Thus, before deciding where to place your archive data, you should understand the risks and potential costs associated with data storage and management. You don’t want to get locked into a proprietary cloud solution.
Migration Obstacles to Overcome
Like any data migration, a legacy email archive migration brings challenges, including some hurdles unique to email archives. First, an archive that has been in use for years, even decades, contains massive amounts of data. Moving millions of emails without incurring any data loss can prove time consuming and feel daunting. But preventing data loss is critical for compliance.
Second, to achieve compliance and provide legally defensible data for eDiscovery, organizations need to demonstrate a clear chain of custody. This involves providing irrefutable evidence that the archived data has not been altered.
Finally, the migration process must take stubbing into account. When an email is archived, it can leave behind a pointer, or “stub,” in the live email system. While stubs save space and allow for quick retrieval of archived data, they can complicate migrations. Without the right tools, the migration process will break the link between the archive and live mail.
Legacy Archive Migration Best Practices
By following best practices, organizations can overcome migration hurdles and achieve a successful, even painless, migration. Start by gathering stakeholders to identify potential pain points and carefully outline a migration strategy. Also review and update (or create) email retention policies.
Additionally, take time to review any applicable industry or legal requirements. The regulatory environment has evolved rapidly in recent years, and each year brings a host of new requirements. This may affect your archiving strategy and decisions about what to move.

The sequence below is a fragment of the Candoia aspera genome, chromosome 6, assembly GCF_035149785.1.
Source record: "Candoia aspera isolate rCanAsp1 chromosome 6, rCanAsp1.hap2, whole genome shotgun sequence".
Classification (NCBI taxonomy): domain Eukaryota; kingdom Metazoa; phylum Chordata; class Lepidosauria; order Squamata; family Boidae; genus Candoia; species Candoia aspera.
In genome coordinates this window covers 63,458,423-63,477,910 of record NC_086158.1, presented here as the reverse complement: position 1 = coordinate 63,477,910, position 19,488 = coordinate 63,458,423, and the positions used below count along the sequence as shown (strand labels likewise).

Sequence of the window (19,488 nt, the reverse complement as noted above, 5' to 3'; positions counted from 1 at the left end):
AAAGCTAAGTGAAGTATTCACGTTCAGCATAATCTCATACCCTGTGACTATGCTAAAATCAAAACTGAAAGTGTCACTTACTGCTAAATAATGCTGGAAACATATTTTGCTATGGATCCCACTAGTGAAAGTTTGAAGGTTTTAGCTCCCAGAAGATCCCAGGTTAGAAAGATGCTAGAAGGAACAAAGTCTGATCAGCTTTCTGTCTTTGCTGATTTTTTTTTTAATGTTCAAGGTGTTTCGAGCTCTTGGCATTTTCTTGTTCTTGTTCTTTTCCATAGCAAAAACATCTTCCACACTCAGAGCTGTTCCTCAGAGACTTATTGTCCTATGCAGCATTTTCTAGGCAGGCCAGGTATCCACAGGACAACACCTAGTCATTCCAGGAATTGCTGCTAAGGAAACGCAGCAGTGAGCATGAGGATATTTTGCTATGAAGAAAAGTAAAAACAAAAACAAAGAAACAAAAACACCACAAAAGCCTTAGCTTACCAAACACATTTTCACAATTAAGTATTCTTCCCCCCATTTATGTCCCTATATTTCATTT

Finally, choose your new email archive solution carefully. For instance, look for the following:
- Tamper-proof archives with a defensible chain of custody – To demonstrate compliance, the archiving system must provide a clear, unalterable chain of custody. Many regulations stipulate that the archiving system must also prevent anyone from editing archived data.
- Tight security controls – Cyber security plays a big role in compliance. This includes ensuring encryption of all data in transit and at rest. It also includes strong access management with multi-factor authentication and comprehensive auditing.
- Efficient search and retrieval – Users and legal teams must be able to easily search the entire archive, even at scale. This means obtaining search results in seconds rather than minutes or hours. The system should provide comprehensive eDiscovery features, allowing for granular searches.
The migration experts at Messaging Architects bring the tools and expertise to seamlessly migrate your legacy email archives. Whether you use MXLogic, GWAVA Retain, HP Autonomy or another legacy system, we will help you extract a complete, defensible data set. This includes reconciling stubs and maintaining the chain of custody.